Against art of this order, Wallace-Crabbe’s poems about the (seemingly) most mundane of things (vegetables, household furniture etc.), can seem trivial in their determination to demonstrate, as the twentieth century realised, that there is nothing about which poetry can’t be written. Twelve page sequences such as ‘Bits and Pieces’ with subjects as various as an artichoke, a banana, a tin opener and a washing machine may seem excessive in a ‘Selected’ but, read carefully, its constituent parts are almost always making some sly point about the humans who use or interact with these things as much as having any particular concern with the items described.
On balance, however, it is the philosophical poems which predominate and for which Wallace-Crabbe will probably be best remembered. His poems in this vein are agnostic in the best sense, evocative of all that we can’t know while full of the countervailing pleasures we can rejoice in anyway. The situation is nicely summed up in his poem, ‘Why Do We Exist?’ where the poet describes for us a child in a back yard who ‘knows, / he is very small in the garden, / smaller still in the world, / as nothing in the … / how do you call it? … / universe. / So that his being there, // fragile in a rustling suburban garden / among heaving ripples of green, / is a kind of miracle. // In the end he is grateful.’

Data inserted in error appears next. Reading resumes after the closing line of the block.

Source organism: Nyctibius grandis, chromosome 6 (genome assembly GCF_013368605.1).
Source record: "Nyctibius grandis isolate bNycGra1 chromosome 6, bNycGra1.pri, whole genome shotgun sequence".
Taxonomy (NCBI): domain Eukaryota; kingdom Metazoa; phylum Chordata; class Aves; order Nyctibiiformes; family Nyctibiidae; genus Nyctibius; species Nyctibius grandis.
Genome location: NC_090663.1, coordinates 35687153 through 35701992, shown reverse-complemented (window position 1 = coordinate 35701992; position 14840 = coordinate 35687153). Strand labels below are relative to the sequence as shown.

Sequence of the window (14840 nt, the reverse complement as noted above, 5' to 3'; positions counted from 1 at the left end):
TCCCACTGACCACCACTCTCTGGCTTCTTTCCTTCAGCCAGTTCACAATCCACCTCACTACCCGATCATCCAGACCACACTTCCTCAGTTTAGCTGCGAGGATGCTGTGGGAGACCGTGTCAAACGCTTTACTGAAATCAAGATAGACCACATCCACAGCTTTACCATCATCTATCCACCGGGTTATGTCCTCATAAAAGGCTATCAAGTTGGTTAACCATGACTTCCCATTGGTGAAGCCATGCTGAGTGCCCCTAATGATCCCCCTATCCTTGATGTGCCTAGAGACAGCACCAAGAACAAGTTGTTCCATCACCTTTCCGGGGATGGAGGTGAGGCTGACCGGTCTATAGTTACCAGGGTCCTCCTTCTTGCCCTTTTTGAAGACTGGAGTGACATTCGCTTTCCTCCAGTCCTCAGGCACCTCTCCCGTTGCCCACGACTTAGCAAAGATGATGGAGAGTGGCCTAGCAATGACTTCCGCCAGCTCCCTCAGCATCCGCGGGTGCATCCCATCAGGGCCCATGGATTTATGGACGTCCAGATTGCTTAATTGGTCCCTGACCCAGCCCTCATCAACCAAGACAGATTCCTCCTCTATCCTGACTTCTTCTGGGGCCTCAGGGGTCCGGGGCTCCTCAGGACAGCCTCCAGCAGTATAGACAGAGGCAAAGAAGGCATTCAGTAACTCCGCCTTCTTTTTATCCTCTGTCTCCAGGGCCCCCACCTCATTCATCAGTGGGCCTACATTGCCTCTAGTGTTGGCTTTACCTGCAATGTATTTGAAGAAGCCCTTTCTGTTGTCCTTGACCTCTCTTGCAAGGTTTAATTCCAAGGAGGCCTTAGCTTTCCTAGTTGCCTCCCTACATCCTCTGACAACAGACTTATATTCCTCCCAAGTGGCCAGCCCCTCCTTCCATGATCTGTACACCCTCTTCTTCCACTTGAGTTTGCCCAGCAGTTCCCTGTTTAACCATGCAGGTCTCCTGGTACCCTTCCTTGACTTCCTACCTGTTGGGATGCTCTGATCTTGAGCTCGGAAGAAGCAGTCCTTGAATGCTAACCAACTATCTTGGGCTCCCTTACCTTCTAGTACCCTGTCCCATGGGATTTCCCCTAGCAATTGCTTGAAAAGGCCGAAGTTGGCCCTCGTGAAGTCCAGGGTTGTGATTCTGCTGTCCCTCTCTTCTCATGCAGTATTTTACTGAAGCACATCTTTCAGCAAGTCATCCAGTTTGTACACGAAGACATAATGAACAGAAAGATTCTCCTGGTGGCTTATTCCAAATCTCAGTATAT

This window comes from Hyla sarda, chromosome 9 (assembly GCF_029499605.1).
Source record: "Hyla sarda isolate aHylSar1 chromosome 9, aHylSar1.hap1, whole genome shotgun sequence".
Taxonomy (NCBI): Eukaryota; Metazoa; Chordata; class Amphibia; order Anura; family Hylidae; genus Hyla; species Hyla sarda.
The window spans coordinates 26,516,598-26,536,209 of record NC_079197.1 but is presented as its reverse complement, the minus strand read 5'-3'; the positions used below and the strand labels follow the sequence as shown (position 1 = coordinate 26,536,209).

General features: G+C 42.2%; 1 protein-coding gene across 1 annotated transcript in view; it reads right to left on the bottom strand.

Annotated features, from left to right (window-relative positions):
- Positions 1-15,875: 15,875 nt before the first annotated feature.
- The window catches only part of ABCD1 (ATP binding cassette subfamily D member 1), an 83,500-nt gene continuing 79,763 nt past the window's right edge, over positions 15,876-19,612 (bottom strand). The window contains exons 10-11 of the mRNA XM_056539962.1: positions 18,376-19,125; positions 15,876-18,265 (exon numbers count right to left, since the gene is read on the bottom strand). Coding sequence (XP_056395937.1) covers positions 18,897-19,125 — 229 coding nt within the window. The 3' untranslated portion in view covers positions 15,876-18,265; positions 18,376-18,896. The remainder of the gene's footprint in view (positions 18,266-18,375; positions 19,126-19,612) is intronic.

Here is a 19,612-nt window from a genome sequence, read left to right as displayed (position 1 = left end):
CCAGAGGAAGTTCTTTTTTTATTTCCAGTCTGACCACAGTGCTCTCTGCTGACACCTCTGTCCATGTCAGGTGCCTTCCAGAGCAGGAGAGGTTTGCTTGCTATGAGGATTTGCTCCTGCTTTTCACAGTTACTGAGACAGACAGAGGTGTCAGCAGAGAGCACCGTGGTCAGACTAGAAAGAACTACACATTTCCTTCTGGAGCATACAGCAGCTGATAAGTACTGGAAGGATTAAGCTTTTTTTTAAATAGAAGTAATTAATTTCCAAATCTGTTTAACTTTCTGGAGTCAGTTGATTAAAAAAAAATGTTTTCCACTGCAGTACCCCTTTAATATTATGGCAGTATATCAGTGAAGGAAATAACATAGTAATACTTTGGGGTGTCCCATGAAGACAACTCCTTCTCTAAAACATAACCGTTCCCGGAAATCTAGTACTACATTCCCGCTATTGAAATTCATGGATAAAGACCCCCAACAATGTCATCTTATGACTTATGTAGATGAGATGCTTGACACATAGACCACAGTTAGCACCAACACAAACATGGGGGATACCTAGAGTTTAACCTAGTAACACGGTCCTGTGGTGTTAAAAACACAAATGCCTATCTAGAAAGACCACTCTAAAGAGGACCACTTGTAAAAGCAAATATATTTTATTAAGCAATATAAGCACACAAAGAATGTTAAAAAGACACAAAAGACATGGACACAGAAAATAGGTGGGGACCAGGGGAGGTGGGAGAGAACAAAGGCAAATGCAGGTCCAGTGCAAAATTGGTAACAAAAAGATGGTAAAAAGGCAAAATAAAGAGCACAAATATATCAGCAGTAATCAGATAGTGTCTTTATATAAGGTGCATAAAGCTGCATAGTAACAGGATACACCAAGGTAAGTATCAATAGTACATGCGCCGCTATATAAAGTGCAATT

A comparable gratitude will pervade most readers at the end of this book. Although Wallace-Crabbe, unlike Kant, offers no over-arching ‘system’ – and even less ‘hope’ in metaphysical terms – his readers will almost certainly be left significantly wiser … and smiling as well.